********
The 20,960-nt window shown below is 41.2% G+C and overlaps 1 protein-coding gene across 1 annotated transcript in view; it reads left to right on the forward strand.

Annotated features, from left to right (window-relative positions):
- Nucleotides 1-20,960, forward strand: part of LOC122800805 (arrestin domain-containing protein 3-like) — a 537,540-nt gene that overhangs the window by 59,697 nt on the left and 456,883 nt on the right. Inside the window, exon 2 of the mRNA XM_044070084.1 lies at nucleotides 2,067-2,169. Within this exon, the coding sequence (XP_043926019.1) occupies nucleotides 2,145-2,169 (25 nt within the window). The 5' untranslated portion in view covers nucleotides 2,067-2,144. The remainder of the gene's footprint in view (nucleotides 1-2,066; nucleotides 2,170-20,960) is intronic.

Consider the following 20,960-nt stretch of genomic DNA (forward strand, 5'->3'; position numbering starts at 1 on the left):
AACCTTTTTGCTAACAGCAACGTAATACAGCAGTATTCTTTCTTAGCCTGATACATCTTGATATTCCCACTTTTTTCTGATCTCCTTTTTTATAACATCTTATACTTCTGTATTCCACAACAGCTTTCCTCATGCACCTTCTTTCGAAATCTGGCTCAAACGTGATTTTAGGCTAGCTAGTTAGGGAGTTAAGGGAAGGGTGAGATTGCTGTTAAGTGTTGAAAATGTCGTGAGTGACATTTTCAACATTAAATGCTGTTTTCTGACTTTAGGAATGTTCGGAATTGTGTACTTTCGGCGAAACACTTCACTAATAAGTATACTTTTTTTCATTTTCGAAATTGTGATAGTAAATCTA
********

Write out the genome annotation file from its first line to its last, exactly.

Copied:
The 20,960-nt window shown below is 41.2% G+C and overlaps 1 protein-coding gene across 1 annotated transcript in view; it reads left to right on the forward strand.

Annotated features, from left to right (window-relative positions):
- Nucleotides 1-20,960, forward strand: part of LOC122800805 (arrestin domain-containing protein 3-like) — a 537,540-nt gene that overhangs the window by 59,697 nt on the left and 456,883 nt on the right. Inside the window, exon 2 of the mRNA XM_044070084.1 lies at nucleotides 2,067-2,169. Within this exon, the coding sequence (XP_043926019.1) occupies nucleotides 2,145-2,169 (25 nt within the window). The 5' untranslated portion in view covers nucleotides 2,067-2,144. The remainder of the gene's footprint in view (nucleotides 1-2,066; nucleotides 2,170-20,960) is intronic.

Consider the following 20,960-nt stretch of genomic DNA (forward strand, 5'->3'; position numbering starts at 1 on the left):
AACCTTTTTGCTAACAGCAACGTAATACAGCAGTATTCTTTCTTAGCCTGATACATCTTGATATTCCCACTTTTTTCTGATCTCCTTTTTTATAACATCTTATACTTCTGTATTCCACAACAGCTTTCCTCATGCACCTTCTTTCGAAATCTGGCTCAAACGTGATTTTAGGCTAGCTAGTTAGGGAGTTAAGGGAAGGGTGAGATTGCTGTTAAGTGTTGAAAATGTCGTGAGTGACATTTTCAACATTAAATGCTGTTTTCTGACTTTAGGAATGTTCGGAATTGTGTACTTTCGGCGAAACACTTCACTAATAAGTATACTTTTTTTCATTTTCGAAATTGTGATAGTAAATCTA